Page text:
If you are interested in any of these options, please get in touch. Thank you

Subjects offered

SubjectLevelMy prices
Chemistry A Level £20 /hr
Further Mathematics A Level £20 /hr
Maths A Level £20 /hr
Physics A Level £20 /hr
Chemistry GCSE £18 /hr
Further Mathematics GCSE £18 /hr
Maths GCSE £18 /hr
Physics GCSE £18 /hr
Science GCSE £18 /hr
Maths 13 Plus £18 /hr
Science 13 Plus £18 /hr
Maths 11 Plus £18 /hr
-Oxbridge Preparation- Mentoring £20 /hr
-Personal Statements- Mentoring £20 /hr
.PAT. Uni Admissions Test £25 /hr
.STEP. Uni Admissions Test £25 /hr

Qualifications

QualificationLevelGrade
MathsA-LevelA*
Further MathsA-LevelA*
PhysicsA-LevelA*
ChemistryA-LevelA*
Disclosure and Barring Service

CRB/DBS Standard

No

CRB/DBS Enhanced

No

Currently unavailable: for new students

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Please get in touch for more detailed availability

Ratings and reviews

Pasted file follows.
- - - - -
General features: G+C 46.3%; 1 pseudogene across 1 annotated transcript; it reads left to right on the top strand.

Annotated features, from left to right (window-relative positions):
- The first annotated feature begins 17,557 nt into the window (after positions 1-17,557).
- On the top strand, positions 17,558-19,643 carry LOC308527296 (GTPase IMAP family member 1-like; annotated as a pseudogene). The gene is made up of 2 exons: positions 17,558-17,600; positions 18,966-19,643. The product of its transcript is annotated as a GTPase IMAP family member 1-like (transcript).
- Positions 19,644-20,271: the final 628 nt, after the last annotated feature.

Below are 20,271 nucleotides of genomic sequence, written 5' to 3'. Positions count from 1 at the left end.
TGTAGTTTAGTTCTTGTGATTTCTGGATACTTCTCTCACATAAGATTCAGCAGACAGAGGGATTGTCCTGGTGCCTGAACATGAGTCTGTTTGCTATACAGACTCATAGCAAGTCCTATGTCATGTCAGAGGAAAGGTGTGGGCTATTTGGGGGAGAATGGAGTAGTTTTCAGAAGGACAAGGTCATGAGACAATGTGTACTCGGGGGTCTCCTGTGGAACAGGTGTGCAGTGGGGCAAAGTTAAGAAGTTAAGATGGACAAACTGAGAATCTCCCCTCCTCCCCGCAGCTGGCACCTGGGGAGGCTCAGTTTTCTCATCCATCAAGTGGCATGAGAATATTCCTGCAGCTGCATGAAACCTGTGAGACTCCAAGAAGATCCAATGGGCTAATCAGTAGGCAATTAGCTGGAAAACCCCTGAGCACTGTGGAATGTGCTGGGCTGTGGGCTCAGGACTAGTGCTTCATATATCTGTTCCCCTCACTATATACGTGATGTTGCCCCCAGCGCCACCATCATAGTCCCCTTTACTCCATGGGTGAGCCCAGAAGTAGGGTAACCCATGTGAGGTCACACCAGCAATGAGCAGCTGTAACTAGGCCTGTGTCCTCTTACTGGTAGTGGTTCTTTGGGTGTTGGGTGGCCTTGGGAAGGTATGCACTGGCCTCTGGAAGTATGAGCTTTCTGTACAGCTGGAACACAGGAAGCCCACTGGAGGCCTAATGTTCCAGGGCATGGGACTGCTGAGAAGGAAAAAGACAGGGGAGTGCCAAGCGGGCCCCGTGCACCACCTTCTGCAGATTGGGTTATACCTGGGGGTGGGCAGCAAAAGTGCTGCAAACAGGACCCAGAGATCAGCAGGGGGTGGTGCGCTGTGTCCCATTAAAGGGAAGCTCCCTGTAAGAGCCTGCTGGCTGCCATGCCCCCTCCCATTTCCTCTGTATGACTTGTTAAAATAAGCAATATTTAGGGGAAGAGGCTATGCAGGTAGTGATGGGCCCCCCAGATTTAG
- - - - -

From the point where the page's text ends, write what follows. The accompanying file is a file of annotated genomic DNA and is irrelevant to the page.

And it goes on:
5from 2 customer reviews

Emma (Student) September 21 2016

Very patient, and in depth explanations - Thank you!

Nikki (Parent) August 24 2016

Very good tutor. My son finds him clear, and intelligent. Always keen to explore question further and in more depth. Friendly and committed. Certainly want to continue and will be a great support and help.

Questions Thomas has answered

A 0.20 kg mass is whirled round in a vertical circle on the end of a light string of length 0.90 m. At the top point of the circle the speed of the mass is 8.2 m/s. What is the tension in the string at this point?

A diagram would be very beneficial for this problem. We can draw a free body force diagram of the mass. At the top of the circle the two forces acting on it are its weight and tension from the string. Both are acting vertically downwards. This problem is an example of circular motion, so the ...

A diagram would be very beneficial for this problem. We can draw a free body force diagram of the mass. At the top of the circle the two forces acting on it are its weight and tension from the string. Both are acting vertically downwards.

This problem is an example of circular motion, so the equation to use will be:

F = (m*v2) / r

where F is the centripetal force (acting towards the centre of the circle), m is mass, v is velocity and r is radius

Therefore we can calculate what the centripetal force will be:

F = (0.2*8.22) / 0.9

F = 14.94222...N